Two-year fixed-rate loans continue to fall below variable offerings: RateCity

Interest rates on 90 two-year fixed-rate home loan offerings in the RateCity.com.au database fell in June.

The cheapest two-year fixed rate home loan on the mortgage comparison website is HSBC’s 4.59% rate while the lowest ongoing variable rate in RateCity's database is 4.74% by non-bank lender State Custodians.

Lenders to have cut their two-year fixed-rates recently include CUA, which cuts its offering to 4.89% (also the rate for its three-year fixed rate home loan) with the pace of fixed-rate cuts not slowing down in June, according to RateCity.com.au.

The gap between fixed and variable rates may encourage some conservatively minded borrowers to consider taking out a two year fixed-rate below 5% if they form a view that rates will be higher between now and 2015.

“With fixed rates this low, it's a good time to consider fixing if you're concerned about rising interest rates. But don't be surprised if interest rates fall further before they start climbing again,” says RateCity.com.au chief executive Alex Parsons.

He believes there could be more RBA rate cuts to stimulate the housing market.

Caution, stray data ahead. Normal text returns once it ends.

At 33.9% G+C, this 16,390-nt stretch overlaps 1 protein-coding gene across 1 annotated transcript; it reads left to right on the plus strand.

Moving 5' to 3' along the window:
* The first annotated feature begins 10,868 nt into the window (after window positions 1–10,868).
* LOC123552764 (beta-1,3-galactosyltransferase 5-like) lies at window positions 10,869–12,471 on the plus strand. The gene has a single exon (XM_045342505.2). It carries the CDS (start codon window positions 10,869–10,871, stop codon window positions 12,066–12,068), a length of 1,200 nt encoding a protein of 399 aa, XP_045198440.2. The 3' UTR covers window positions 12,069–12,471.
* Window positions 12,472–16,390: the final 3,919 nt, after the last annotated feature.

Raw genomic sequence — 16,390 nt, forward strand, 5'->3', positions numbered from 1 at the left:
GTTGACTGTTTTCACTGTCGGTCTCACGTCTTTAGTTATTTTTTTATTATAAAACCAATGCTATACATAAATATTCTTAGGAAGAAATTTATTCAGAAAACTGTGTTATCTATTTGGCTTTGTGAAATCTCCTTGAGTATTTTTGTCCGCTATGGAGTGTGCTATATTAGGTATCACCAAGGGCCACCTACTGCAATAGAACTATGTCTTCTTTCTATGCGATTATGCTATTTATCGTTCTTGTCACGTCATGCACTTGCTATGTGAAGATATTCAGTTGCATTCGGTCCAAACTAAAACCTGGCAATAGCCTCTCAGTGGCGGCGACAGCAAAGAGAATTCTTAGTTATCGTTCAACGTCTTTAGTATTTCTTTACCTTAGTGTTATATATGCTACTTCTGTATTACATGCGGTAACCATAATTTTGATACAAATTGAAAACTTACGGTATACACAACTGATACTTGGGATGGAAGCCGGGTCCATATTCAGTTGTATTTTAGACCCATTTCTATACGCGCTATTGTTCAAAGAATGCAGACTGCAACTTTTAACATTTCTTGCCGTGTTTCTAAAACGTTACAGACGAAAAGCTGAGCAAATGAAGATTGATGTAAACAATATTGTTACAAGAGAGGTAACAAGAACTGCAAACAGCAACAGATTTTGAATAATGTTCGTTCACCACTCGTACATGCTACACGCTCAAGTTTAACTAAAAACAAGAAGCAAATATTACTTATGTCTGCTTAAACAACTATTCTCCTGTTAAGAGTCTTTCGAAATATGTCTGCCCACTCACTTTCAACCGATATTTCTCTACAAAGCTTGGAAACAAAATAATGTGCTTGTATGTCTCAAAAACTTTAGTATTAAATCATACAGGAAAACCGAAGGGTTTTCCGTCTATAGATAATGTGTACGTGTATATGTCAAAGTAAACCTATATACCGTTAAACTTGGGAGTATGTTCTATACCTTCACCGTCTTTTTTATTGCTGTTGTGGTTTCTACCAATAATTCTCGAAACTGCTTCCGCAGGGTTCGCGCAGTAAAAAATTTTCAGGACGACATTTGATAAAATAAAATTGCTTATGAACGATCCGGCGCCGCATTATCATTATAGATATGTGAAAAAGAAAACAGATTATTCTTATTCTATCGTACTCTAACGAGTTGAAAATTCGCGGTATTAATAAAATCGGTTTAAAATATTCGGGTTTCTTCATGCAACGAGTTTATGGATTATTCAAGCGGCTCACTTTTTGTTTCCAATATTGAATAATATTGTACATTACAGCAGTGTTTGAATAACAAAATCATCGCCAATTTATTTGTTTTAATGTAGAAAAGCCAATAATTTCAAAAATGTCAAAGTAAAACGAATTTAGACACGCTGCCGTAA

“It wouldn't be surprising to see a rate cut next week as the past rate cuts seem to have made little impact on stimulating the home loan market. Since November 2011, the Reserve Bank has cut the cash rate seven times by a total of 2.00 percentage points. While it's now at a record low of 2.75%, there's been very small growth in the home loan market.

Most economists though expect the cash rate to remain on hold in July when the RBA meets next week Tuesday, according to a poll by Bloomberg.

A rate cut in August is tipped by half of economists.

Two-year fixed rates are not a very popular product accounting for around 10% of the fixed-rate market, according to figures by another comparison website, finder.com.au.

Fixed rates currently accounts for between 20% and 30% of all home loans (fixed vs variable) so that gives two-year fixed-rates a market share of between 2% and 3% of the whole market.

Two-thirds of borrowers prefer three-year fixed rates, while one in five prefer a five-year fixed-rate term.

Larry Schlesinger

Larry Schlesinger

Larry Schlesinger was a property writer at Property Observer

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